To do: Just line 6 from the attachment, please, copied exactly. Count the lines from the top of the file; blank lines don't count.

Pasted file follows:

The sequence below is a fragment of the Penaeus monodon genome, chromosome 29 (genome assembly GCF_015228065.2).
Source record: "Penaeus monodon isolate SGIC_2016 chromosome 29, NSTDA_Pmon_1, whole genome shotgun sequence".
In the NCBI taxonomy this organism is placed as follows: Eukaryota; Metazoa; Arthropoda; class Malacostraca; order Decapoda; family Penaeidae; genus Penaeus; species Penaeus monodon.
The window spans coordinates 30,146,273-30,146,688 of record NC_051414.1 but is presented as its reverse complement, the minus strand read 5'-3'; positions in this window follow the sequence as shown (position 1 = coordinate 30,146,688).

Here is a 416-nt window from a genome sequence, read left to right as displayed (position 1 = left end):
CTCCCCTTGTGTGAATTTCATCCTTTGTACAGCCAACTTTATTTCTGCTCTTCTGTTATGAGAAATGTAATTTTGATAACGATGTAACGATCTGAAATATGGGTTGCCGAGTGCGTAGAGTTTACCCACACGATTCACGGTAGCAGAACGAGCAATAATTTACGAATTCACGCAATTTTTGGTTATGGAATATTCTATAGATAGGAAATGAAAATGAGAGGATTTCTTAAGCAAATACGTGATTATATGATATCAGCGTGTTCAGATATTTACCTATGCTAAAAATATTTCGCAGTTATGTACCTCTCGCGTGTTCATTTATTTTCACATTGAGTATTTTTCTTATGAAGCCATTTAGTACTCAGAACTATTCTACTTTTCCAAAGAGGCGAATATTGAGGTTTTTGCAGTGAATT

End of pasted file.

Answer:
CTCCCCTTGTGTGAATTTCATCCTTTGTACAGCCAACTTTATTTCTGCTCTTCTGTTATGAGAAATGTAATTTTGATAACGATGTAACGATCTGAAATATGGGTTGCCGAGTGCGTAGAGTTTACCCACACGATTCACGGTAGCAGAACGAGCAATAATTTACGAATTCACGCAATTTTTGGTTATGGAATATTCTATAGATAGGAAATGAAAATGAGAGGATTTCTTAAGCAAATACGTGATTATATGATATCAGCGTGTTCAGATATTTACCTATGCTAAAAATATTTCGCAGTTATGTACCTCTCGCGTGTTCATTTATTTTCACATTGAGTATTTTTCTTATGAAGCCATTTAGTACTCAGAACTATTCTACTTTTCCAAAGAGGCGAATATTGAGGTTTTTGCAGTGAATT